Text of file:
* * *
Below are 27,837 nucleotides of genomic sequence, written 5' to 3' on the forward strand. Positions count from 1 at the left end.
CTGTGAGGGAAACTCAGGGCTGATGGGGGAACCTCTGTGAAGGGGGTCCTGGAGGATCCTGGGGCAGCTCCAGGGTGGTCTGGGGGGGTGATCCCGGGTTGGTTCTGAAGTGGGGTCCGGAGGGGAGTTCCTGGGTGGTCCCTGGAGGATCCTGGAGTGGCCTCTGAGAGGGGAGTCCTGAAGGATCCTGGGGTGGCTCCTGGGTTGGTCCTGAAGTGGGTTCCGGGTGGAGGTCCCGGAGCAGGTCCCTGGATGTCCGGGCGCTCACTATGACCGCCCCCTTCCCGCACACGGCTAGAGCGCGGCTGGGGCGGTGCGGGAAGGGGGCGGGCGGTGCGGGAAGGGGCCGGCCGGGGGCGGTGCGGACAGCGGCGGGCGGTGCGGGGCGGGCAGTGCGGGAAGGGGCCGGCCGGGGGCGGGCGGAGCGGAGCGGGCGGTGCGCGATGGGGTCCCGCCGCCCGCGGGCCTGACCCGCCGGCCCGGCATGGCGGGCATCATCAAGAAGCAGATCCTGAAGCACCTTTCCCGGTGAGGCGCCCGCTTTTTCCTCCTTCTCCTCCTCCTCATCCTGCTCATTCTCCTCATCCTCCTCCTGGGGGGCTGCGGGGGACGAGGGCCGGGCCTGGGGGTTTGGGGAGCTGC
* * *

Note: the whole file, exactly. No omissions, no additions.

Below are 27,837 nucleotides of genomic sequence, written 5' to 3' on the forward strand. Positions count from 1 at the left end.
CTGTGAGGGAAACTCAGGGCTGATGGGGGAACCTCTGTGAAGGGGGTCCTGGAGGATCCTGGGGCAGCTCCAGGGTGGTCTGGGGGGGTGATCCCGGGTTGGTTCTGAAGTGGGGTCCGGAGGGGAGTTCCTGGGTGGTCCCTGGAGGATCCTGGAGTGGCCTCTGAGAGGGGAGTCCTGAAGGATCCTGGGGTGGCTCCTGGGTTGGTCCTGAAGTGGGTTCCGGGTGGAGGTCCCGGAGCAGGTCCCTGGATGTCCGGGCGCTCACTATGACCGCCCCCTTCCCGCACACGGCTAGAGCGCGGCTGGGGCGGTGCGGGAAGGGGGCGGGCGGTGCGGGAAGGGGCCGGCCGGGGGCGGTGCGGACAGCGGCGGGCGGTGCGGGGCGGGCAGTGCGGGAAGGGGCCGGCCGGGGGCGGGCGGAGCGGAGCGGGCGGTGCGCGATGGGGTCCCGCCGCCCGCGGGCCTGACCCGCCGGCCCGGCATGGCGGGCATCATCAAGAAGCAGATCCTGAAGCACCTTTCCCGGTGAGGCGCCCGCTTTTTCCTCCTTCTCCTCCTCCTCATCCTGCTCATTCTCCTCATCCTCCTCCTGGGGGGCTGCGGGGGACGAGGGCCGGGCCTGGGGGTTTGGGGAGCTGC